NCBA Membership Showing Strong Growth in 2006

Membership increased by about 9% since Oct. 1, 2005.

Published on: Mar 22, 2006

Membership growth in the National Cattlemen's Beef Association is off to a very strong start in 2006. Membership has increased by about 9% since NCBA's current fiscal year began on October 1, 2005. NCBA's direct members now total more than 26,600, while its 64 state and breed affiliates represent over 230,000 cattle producers across the nation.

Membership dues revenue is also on the rise, showing a 25% increase over the same time period from one year ago.

NCBA President Mike John, a Huntsville, Missouri, cow-calf producer and former NCBA Membership Committee chairman, says the membership results reflect the optimism and opportunity that exists in today's cattle industry.

"NCBA is all about cattlemen coming together to accomplish collectively what we could never do alone," John says. "Whether we're fighting for fair trade and property rights or building beef demand, there's nothing we cannot achieve if we stick to our core principles. Cattlemen are really responding to that message." 

Cow-calf producers continue to comprise the largest segment of NCBA's membership, followed by cattle feeders. This is directly reflected in the composition of the NCBA Policy Division Board of Directors, where cow-calf operators hold 81 of 136 board seats (61%) and feeders hold 41 board seats (30%). John noted that the cow-calf sector has also been the strongest area of recent membership growth.

"As noted in the new Beef Industry Long Range Plan, cow-calf producers are the foundation of the beef value chain," John says. "But cow-calf producers realize that to be profitable, we need a healthy beef industry from top to bottom. NCBA gives us the opportunity to work toward that goal."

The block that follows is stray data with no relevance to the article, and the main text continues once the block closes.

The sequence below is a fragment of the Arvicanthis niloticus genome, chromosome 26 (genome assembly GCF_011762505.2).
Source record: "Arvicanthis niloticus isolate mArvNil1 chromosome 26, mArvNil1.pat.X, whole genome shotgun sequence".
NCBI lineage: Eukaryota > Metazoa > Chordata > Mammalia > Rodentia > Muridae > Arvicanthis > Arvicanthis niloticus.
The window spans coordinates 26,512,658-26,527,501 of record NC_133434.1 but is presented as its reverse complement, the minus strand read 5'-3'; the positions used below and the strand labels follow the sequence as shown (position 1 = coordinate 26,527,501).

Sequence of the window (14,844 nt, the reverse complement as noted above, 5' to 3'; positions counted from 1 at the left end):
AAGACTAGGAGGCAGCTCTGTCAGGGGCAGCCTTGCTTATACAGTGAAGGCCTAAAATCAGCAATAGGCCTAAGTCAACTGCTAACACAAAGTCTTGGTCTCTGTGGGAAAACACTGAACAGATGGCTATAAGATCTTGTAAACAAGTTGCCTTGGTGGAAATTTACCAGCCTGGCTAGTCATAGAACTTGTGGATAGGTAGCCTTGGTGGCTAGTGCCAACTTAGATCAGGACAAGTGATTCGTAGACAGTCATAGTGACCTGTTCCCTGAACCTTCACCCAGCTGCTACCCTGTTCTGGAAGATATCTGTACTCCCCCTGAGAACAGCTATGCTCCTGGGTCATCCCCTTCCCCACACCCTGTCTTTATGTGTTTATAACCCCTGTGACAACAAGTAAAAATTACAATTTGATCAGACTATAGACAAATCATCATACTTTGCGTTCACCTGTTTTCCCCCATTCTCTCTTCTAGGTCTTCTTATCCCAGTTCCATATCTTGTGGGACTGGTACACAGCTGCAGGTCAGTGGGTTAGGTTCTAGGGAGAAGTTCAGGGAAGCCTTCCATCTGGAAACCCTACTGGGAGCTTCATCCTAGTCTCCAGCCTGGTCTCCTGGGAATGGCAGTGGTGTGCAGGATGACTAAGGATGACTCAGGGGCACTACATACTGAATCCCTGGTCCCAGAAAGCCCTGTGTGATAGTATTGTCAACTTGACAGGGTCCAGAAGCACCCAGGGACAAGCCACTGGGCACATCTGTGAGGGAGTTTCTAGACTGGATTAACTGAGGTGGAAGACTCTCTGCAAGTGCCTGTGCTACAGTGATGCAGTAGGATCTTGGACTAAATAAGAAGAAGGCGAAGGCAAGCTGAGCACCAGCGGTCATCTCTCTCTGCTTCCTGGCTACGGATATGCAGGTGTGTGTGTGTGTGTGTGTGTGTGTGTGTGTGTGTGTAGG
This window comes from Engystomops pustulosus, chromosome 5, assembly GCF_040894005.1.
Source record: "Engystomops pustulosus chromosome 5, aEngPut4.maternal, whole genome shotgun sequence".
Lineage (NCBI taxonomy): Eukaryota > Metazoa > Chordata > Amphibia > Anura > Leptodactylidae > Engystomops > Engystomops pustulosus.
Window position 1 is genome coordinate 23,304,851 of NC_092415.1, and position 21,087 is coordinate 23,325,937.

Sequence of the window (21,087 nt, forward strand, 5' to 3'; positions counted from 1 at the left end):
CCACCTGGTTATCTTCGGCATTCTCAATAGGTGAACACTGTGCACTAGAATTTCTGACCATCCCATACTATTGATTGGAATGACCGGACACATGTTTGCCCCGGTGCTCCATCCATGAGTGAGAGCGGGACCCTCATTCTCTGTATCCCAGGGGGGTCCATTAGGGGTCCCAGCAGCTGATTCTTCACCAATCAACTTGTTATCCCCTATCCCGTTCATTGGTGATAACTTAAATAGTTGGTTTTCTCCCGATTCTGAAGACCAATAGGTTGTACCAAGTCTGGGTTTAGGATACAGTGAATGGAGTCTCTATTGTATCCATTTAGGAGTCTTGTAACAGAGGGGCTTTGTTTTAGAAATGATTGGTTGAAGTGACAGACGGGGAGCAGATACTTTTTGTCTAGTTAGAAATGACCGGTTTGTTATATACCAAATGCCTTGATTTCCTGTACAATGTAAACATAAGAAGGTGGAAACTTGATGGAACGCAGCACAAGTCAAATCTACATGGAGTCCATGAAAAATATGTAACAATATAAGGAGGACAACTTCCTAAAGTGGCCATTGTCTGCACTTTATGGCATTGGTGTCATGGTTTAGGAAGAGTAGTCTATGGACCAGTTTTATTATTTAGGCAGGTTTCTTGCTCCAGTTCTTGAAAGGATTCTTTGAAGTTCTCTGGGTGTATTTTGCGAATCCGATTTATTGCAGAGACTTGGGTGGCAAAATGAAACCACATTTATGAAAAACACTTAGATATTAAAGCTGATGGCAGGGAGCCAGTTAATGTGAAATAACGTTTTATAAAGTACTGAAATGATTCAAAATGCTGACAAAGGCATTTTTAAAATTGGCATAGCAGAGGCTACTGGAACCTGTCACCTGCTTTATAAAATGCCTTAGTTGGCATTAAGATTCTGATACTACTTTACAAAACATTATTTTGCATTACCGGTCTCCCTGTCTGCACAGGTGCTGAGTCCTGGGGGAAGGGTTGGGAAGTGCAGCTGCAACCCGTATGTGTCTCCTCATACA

Membership growth has been especially strong in NCBA Region II, which is comprised of eight Southeastern states. NCBA membership has nearly doubled in Region II compared to 2005, rising by 89%. NCBA President-elect John Queen, a cattleman from Waynesville, N.C., says growing membership in the Southeast has been a top priority this year.

"The Southeast has the second-most cattle producers of any NCBA region, but we needed to reach out to them and communicate the benefits of NCBA membership," Queen says. "We added a Region II field representative and increased our presence in these states, and the results have been very positive."

Queen adds that the hurricane relief efforts coordinated by NCBA and the National Cattlemen's Foundation have not been lost on cattlemen in the Gulf Coast region.

"For me, NCBA is all about producers helping producers – that's what we do best," Queen says. "When I travel to any of the Gulf Coast states affected by the hurricanes, the cattlemen there are so appreciative of the relief efforts coordinated by NCBA. I want to extend that gratitude to the farming and ranching families across the nation who donated cash, hay and farm supplies. They are the heroes, but I'm proud that NCBA was able to play such an important role."   

The Livestock Marketing Council, a division of NCBA committed to enhancing opportunities for livestock market operators and order buyers, has also continued to gain momentum in 2006. LMC membership growth was strong in the 2005 fiscal year, but has surged by an additional 60% since October 1.   

"We've always had an aggressive membership program," John says. "But the growth we are seeing right now is just incredible. We need to keep this momentum going, so we can further strengthen the voice and presence of the cattle industry."